Yes, there is still far too much racism and prejudice in this country, but men like Ernie Bank, Willie Mays, Satchel Paige, Carl Long and so many others helped a lot of young boys learn just how wrong the racial attitudes and prejudice they had been taught was wrong, and should not be part of America.

Banks hit 512 home runs in a Major League Baseball career that lasted from 1953 until his retirement in 1971. The fourteen time All-Star was the first National League player to win the Most Valuable Player award consecutively when he did it in 1958 and 1959. He played 717 consecutive games at shortstop before a knee injury forced him to move to first base. He held the record for most home runs in a season as a short stop for decades, hitting 30 or more in six seasons at the position. His 277 home runs as a shortstop were the most for any player at the position until Cal Ripken passed him. Ripken retired with 345 playing at the position.

Despite his accomplishments he is one of the greats who never played in the post-season, or the World Series, which was his dream. But despite that he never lost his enthusiasm for the game. The story of how he got his legendary tag line “Let’s play two” is fascinating. He told the Houston Chronicle’s Richard Dean:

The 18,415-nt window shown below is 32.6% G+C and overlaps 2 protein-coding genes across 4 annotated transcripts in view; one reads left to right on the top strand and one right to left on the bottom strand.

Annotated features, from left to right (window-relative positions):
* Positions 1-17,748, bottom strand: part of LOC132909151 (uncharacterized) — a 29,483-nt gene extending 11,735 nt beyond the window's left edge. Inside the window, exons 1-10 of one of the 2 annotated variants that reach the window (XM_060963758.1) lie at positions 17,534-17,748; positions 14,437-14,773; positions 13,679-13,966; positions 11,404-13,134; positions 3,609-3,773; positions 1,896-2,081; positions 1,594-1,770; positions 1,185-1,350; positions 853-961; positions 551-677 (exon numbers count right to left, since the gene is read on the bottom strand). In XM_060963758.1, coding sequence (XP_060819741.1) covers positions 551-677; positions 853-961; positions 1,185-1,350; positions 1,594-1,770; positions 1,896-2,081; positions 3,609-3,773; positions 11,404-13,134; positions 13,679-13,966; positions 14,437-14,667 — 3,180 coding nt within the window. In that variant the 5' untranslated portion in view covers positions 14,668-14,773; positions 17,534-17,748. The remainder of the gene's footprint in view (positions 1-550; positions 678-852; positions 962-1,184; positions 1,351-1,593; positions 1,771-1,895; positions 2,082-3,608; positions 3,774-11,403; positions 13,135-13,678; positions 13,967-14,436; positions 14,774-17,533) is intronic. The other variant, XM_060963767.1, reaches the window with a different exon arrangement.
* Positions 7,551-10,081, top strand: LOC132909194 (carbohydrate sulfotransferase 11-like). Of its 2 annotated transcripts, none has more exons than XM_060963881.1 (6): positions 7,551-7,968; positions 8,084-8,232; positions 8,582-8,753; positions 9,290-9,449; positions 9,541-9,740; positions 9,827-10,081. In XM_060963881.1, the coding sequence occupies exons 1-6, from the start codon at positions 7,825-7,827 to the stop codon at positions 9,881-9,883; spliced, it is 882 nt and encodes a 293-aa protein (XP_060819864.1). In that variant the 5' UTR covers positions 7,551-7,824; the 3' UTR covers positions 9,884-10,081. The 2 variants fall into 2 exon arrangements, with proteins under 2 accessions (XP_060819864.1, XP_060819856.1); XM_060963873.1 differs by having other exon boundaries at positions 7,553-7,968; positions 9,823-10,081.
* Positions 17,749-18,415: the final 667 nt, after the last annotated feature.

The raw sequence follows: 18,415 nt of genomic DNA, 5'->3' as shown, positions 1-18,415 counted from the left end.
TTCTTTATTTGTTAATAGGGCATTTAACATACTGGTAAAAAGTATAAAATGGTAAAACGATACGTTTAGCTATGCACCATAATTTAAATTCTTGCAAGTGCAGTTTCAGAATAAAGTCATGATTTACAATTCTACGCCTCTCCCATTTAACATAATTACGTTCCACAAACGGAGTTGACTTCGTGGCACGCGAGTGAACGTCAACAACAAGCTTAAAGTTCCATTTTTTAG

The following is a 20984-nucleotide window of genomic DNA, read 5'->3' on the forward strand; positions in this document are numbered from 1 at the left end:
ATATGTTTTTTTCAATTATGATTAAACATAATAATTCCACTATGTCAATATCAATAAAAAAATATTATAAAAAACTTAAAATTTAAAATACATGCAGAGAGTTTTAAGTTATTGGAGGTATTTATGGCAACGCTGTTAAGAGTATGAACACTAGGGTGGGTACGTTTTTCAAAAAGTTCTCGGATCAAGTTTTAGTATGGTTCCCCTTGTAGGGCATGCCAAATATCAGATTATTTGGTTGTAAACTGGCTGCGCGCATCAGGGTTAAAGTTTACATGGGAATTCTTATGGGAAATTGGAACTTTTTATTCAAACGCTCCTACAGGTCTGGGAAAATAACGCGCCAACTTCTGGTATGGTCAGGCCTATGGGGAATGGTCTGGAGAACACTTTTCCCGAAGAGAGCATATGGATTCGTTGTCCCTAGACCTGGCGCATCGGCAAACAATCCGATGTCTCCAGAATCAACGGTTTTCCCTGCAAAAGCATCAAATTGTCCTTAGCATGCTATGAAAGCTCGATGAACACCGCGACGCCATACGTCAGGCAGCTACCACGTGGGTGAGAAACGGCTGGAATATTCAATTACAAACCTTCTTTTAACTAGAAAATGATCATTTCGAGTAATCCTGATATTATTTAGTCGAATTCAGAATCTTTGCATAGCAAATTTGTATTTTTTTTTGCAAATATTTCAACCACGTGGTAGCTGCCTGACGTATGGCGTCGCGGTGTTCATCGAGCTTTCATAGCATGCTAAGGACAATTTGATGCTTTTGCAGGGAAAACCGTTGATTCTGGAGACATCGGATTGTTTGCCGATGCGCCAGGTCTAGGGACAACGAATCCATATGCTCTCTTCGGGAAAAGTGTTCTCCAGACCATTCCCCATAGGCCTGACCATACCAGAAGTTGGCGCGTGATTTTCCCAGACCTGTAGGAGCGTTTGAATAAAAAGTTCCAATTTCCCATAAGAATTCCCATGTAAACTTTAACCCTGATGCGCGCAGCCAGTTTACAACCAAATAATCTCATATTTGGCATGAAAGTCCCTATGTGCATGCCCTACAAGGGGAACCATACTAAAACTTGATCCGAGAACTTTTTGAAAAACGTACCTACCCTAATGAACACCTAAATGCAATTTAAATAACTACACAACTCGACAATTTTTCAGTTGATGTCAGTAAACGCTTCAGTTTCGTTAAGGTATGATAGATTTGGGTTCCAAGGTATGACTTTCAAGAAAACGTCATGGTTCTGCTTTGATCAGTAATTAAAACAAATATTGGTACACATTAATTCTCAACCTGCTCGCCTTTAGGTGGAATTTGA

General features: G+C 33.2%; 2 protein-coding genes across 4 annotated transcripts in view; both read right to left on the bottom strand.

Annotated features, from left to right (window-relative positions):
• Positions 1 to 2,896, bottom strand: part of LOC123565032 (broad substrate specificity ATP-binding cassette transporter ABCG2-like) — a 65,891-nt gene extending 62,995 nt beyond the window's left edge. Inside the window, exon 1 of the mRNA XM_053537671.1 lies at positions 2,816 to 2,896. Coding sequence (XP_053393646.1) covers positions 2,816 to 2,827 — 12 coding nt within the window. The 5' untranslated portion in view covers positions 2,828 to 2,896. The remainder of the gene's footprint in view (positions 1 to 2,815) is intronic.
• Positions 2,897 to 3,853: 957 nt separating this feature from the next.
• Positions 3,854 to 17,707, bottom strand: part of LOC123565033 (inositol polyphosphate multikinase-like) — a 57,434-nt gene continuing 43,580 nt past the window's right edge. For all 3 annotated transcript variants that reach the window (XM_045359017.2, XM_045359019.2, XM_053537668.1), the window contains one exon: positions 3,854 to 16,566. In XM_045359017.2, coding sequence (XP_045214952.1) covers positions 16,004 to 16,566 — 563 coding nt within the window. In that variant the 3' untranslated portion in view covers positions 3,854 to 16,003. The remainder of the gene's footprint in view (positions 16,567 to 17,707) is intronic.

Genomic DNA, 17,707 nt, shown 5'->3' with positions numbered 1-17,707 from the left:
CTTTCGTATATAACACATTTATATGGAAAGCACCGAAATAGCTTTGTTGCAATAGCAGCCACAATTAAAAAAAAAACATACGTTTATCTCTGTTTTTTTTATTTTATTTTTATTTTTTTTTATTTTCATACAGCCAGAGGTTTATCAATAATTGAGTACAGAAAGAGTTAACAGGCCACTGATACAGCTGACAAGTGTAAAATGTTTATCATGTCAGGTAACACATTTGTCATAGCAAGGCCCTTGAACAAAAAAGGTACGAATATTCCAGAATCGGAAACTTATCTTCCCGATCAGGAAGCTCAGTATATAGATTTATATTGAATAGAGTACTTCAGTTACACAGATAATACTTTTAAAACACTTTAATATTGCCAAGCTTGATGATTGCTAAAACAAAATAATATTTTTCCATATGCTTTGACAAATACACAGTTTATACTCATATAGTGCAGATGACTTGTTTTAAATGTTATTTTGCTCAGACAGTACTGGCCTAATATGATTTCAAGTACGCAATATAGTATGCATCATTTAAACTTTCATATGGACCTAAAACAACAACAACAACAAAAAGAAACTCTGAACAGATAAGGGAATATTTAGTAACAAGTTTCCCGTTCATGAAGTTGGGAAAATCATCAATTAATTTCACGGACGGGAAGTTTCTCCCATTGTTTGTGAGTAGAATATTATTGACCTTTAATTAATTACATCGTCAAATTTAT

“It was about 105 degrees in Chicago, and that’s a time when everybody gets tired. I came into the clubhouse and everybody was sitting around and I said, ‘Beautiful day. Let’s play two!’ And everybody looked at me like I was crazy. There were a couple of writers around and they wrote that and it stayed with me.”

Banks was inducted into the Baseball Hall of Fame in 1977. He was awarded the Presidential Medal of Freedom by President Obama, a fellow Chicagoan, in 2013.

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But he was a man of wisdom as well. He once said something that probably all of us, including me at times, can learn from: “You must try to generate happiness within yourself. If you aren’t happy in one place, chances are you won’t be happy anyplace.”

With that I wish you a wonderful Sunday.

Peace

Padre Steve+

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You Win a Few, You Lose a Few. Some Get Rained Out. But You Got to Dress for All of Them

“Ain’t no man can avoid being born average, but there ain’t no man got to be common.” Satchel Paige

Paige_Satchel1942Satchel Paige on the Kansas City Monarchs